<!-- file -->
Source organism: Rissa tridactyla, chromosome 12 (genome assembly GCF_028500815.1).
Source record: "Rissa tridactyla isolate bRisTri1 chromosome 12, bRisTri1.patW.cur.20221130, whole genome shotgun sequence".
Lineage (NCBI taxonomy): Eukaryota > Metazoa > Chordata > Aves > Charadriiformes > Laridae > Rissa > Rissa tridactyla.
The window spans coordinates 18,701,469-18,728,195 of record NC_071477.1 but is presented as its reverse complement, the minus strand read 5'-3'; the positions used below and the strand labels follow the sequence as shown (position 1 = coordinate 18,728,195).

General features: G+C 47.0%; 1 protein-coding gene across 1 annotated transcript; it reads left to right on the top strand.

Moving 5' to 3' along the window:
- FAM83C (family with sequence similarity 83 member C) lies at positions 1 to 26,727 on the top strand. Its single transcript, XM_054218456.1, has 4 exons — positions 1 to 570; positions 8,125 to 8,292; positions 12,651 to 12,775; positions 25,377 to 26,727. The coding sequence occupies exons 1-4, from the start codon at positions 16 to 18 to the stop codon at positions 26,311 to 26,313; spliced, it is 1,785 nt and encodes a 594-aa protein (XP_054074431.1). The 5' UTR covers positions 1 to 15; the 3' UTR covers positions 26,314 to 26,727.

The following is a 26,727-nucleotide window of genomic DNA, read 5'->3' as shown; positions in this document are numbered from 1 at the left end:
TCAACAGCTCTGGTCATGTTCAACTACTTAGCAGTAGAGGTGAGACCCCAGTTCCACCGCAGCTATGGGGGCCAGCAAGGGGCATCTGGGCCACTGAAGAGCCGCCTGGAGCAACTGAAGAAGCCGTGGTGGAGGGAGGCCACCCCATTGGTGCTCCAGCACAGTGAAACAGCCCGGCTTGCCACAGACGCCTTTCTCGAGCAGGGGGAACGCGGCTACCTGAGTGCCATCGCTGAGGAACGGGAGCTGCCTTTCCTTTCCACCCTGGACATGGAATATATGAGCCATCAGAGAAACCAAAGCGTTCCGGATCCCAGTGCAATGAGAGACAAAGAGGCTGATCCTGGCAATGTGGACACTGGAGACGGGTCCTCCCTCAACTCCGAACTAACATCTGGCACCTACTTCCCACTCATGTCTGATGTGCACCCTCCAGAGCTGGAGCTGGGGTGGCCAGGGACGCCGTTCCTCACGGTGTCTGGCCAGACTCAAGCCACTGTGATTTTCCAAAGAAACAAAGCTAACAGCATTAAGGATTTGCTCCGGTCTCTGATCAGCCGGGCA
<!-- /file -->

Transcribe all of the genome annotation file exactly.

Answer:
Source organism: Rissa tridactyla, chromosome 12 (genome assembly GCF_028500815.1).
Source record: "Rissa tridactyla isolate bRisTri1 chromosome 12, bRisTri1.patW.cur.20221130, whole genome shotgun sequence".
Lineage (NCBI taxonomy): Eukaryota > Metazoa > Chordata > Aves > Charadriiformes > Laridae > Rissa > Rissa tridactyla.
The window spans coordinates 18,701,469-18,728,195 of record NC_071477.1 but is presented as its reverse complement, the minus strand read 5'-3'; the positions used below and the strand labels follow the sequence as shown (position 1 = coordinate 18,728,195).

General features: G+C 47.0%; 1 protein-coding gene across 1 annotated transcript; it reads left to right on the top strand.

Moving 5' to 3' along the window:
- FAM83C (family with sequence similarity 83 member C) lies at positions 1 to 26,727 on the top strand. Its single transcript, XM_054218456.1, has 4 exons — positions 1 to 570; positions 8,125 to 8,292; positions 12,651 to 12,775; positions 25,377 to 26,727. The coding sequence occupies exons 1-4, from the start codon at positions 16 to 18 to the stop codon at positions 26,311 to 26,313; spliced, it is 1,785 nt and encodes a 594-aa protein (XP_054074431.1). The 5' UTR covers positions 1 to 15; the 3' UTR covers positions 26,314 to 26,727.

The following is a 26,727-nucleotide window of genomic DNA, read 5'->3' as shown; positions in this document are numbered from 1 at the left end:
TCAACAGCTCTGGTCATGTTCAACTACTTAGCAGTAGAGGTGAGACCCCAGTTCCACCGCAGCTATGGGGGCCAGCAAGGGGCATCTGGGCCACTGAAGAGCCGCCTGGAGCAACTGAAGAAGCCGTGGTGGAGGGAGGCCACCCCATTGGTGCTCCAGCACAGTGAAACAGCCCGGCTTGCCACAGACGCCTTTCTCGAGCAGGGGGAACGCGGCTACCTGAGTGCCATCGCTGAGGAACGGGAGCTGCCTTTCCTTTCCACCCTGGACATGGAATATATGAGCCATCAGAGAAACCAAAGCGTTCCGGATCCCAGTGCAATGAGAGACAAAGAGGCTGATCCTGGCAATGTGGACACTGGAGACGGGTCCTCCCTCAACTCCGAACTAACATCTGGCACCTACTTCCCACTCATGTCTGATGTGCACCCTCCAGAGCTGGAGCTGGGGTGGCCAGGGACGCCGTTCCTCACGGTGTCTGGCCAGACTCAAGCCACTGTGATTTTCCAAAGAAACAAAGCTAACAGCATTAAGGATTTGCTCCGGTCTCTGATCAGCCGGGCA